Charges against Mexican military personnel are rare. Most cases involving active duty personnel are handled by military courts, which give little, if any, information about their resolution. Here are some of the key cases, either federal or military, involving charges against Mexican military officers or troops:
GEN. JESUS GUTIERREZ REBOLLO
Case: In February 1997, two months after being named head of Mexico's anti-drug agency, Gutierrez Rebollo was arrested after he was found living in a luxury apartment owned by cocaine kingpin Amado Carrillo Fuentes. A federal court convicted the three-star general of drug trafficking, racketeering and corruption and sentenced him to 40 years in prison.
Outcome: The 79-year-old general died of cancer at a military hospital in 2013, shortly after a court ruled he could serve the remainder of his sentence at home due to his poor health and advanced age.
BRIG. GEN. MARIO ARTURO ACOSTA CHAPARRO
Case: Acosta Chaparro was jailed in 2000 on charges of protecting drug lord Amado Carrillo Fuentes, who died three years earlier after botched plastic surgery. In 2002, the retired general also was accused in the killings and disappearances of leftist activists and revolutionaries during Mexico's "dirty war" of the 1970s and '80s.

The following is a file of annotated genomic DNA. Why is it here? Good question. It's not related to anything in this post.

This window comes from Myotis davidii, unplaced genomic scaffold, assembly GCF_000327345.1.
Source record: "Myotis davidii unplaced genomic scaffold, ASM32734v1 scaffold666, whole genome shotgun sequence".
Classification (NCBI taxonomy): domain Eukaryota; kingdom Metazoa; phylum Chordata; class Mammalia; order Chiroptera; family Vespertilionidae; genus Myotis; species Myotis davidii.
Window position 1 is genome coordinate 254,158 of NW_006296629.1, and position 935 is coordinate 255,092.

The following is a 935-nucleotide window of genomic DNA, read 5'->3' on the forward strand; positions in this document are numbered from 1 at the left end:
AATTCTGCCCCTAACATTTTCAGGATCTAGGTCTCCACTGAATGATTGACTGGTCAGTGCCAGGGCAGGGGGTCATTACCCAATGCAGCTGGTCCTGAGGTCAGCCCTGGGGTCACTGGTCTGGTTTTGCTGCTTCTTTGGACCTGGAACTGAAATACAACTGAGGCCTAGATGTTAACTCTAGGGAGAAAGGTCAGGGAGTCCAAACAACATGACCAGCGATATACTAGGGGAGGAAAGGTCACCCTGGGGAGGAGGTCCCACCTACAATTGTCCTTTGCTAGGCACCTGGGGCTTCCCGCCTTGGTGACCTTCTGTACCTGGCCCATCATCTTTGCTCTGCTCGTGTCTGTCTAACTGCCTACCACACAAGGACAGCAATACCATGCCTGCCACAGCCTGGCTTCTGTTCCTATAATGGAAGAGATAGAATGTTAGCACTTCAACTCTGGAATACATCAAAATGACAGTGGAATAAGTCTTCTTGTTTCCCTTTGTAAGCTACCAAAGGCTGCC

Outcome: Federal tribunal cleared him of the charges in 2007. In 2012, he died after being shot by gunmen while at a Mexico City auto shop.
GEN. TOMAS ANGELES DAUAHARE
Case: Retired army Gen. Tomas Angeles Dauahare, a former assistant defense secretary, was arrested in 2012 for allegedly aiding the Beltran Leyva drug cartel.
Outcome: Angeles Dauahare was freed in 2013 after federal prosecutors dropped the charges due to questions about witness testimony against him.
FIVE ARMY OFFICERS-BELTRAN LEYVA CARTEL
Case: In 2012, federal prosecutors accused three army generals and two other officers of aiding the Beltran Leyva drug cartel.
Outcome: All five were ordered released in 2013 after prosecutors decided witness testimony against them was insufficient to prove guilt.
KILLING OF JOSEPH PROCTOR
Case: In August 2010, Mexican soldiers killed Joseph Proctor, a 32-year-old New York native, at a roadblock near his home north of Acapulco. The military said the construction worker tried to attack the soldiers with an AR-15 rifle. His family fought the claim and pressed for an investigation. Weeks later, the Mexican Defense Department released a report to his mother, Donna Proctor, saying three soldiers were charged in the death.
Outcome: No information has been released. Donna Proctor said Friday the last information she had came in 2012, when she was told that two soldiers accused of shooting her son remained jailed pending a military trial and that authorities released two others who allegedly ordered the weapon be planted.
KILLING OF VICENTE AND ALEJANDRO DE LEON
Case: In September 2010, Vicente De Leon and his 15-year-old son Alejandro were killed when soldiers shot at their car as it passed a military convoy in Nuevo Leon state. Five other passengers, including children ages 8 and 9, were wounded. Military prosecutors charged three officers and a captain.
Outcome: No information has been released. In a 2011 report, Human Rights Watch said the military declined to discuss details of the case.